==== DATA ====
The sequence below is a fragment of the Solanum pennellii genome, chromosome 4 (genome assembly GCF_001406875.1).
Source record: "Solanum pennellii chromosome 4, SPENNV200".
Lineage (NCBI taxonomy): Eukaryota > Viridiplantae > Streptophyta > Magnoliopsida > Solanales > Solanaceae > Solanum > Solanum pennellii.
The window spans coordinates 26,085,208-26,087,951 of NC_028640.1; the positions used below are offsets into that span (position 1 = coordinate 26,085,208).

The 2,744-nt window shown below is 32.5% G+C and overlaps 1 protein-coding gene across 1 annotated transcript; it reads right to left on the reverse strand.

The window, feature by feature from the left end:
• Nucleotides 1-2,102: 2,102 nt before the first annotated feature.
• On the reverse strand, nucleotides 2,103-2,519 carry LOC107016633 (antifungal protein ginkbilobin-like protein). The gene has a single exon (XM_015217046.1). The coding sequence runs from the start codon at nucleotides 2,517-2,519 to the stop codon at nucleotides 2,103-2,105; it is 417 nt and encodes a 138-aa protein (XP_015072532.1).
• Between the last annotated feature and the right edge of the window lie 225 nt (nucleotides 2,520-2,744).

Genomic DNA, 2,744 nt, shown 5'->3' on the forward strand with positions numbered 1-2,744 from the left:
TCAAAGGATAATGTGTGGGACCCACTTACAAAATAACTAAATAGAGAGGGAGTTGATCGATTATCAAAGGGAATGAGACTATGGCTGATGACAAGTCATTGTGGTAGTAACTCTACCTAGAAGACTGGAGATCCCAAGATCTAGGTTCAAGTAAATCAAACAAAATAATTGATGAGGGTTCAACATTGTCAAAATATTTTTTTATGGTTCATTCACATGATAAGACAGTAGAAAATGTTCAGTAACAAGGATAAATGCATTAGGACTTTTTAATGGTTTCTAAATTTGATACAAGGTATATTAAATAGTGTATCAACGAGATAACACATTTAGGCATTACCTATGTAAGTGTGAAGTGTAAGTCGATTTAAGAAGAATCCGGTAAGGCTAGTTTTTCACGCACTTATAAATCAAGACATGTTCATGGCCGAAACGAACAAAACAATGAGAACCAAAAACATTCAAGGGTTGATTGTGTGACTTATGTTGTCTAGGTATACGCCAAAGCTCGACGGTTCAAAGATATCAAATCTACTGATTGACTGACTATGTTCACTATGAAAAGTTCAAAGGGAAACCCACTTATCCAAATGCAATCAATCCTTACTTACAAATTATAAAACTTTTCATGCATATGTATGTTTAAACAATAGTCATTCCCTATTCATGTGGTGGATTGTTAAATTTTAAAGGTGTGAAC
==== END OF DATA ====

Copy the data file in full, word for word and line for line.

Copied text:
The sequence below is a fragment of the Solanum pennellii genome, chromosome 4 (genome assembly GCF_001406875.1).
Source record: "Solanum pennellii chromosome 4, SPENNV200".
Lineage (NCBI taxonomy): Eukaryota > Viridiplantae > Streptophyta > Magnoliopsida > Solanales > Solanaceae > Solanum > Solanum pennellii.
The window spans coordinates 26,085,208-26,087,951 of NC_028640.1; the positions used below are offsets into that span (position 1 = coordinate 26,085,208).

The 2,744-nt window shown below is 32.5% G+C and overlaps 1 protein-coding gene across 1 annotated transcript; it reads right to left on the reverse strand.

The window, feature by feature from the left end:
• Nucleotides 1-2,102: 2,102 nt before the first annotated feature.
• On the reverse strand, nucleotides 2,103-2,519 carry LOC107016633 (antifungal protein ginkbilobin-like protein). The gene has a single exon (XM_015217046.1). The coding sequence runs from the start codon at nucleotides 2,517-2,519 to the stop codon at nucleotides 2,103-2,105; it is 417 nt and encodes a 138-aa protein (XP_015072532.1).
• Between the last annotated feature and the right edge of the window lie 225 nt (nucleotides 2,520-2,744).

Genomic DNA, 2,744 nt, shown 5'->3' on the forward strand with positions numbered 1-2,744 from the left:
TCAAAGGATAATGTGTGGGACCCACTTACAAAATAACTAAATAGAGAGGGAGTTGATCGATTATCAAAGGGAATGAGACTATGGCTGATGACAAGTCATTGTGGTAGTAACTCTACCTAGAAGACTGGAGATCCCAAGATCTAGGTTCAAGTAAATCAAACAAAATAATTGATGAGGGTTCAACATTGTCAAAATATTTTTTTATGGTTCATTCACATGATAAGACAGTAGAAAATGTTCAGTAACAAGGATAAATGCATTAGGACTTTTTAATGGTTTCTAAATTTGATACAAGGTATATTAAATAGTGTATCAACGAGATAACACATTTAGGCATTACCTATGTAAGTGTGAAGTGTAAGTCGATTTAAGAAGAATCCGGTAAGGCTAGTTTTTCACGCACTTATAAATCAAGACATGTTCATGGCCGAAACGAACAAAACAATGAGAACCAAAAACATTCAAGGGTTGATTGTGTGACTTATGTTGTCTAGGTATACGCCAAAGCTCGACGGTTCAAAGATATCAAATCTACTGATTGACTGACTATGTTCACTATGAAAAGTTCAAAGGGAAACCCACTTATCCAAATGCAATCAATCCTTACTTACAAATTATAAAACTTTTCATGCATATGTATGTTTAAACAATAGTCATTCCCTATTCATGTGGTGGATTGTTAAATTTTAAAGGTGTGAAC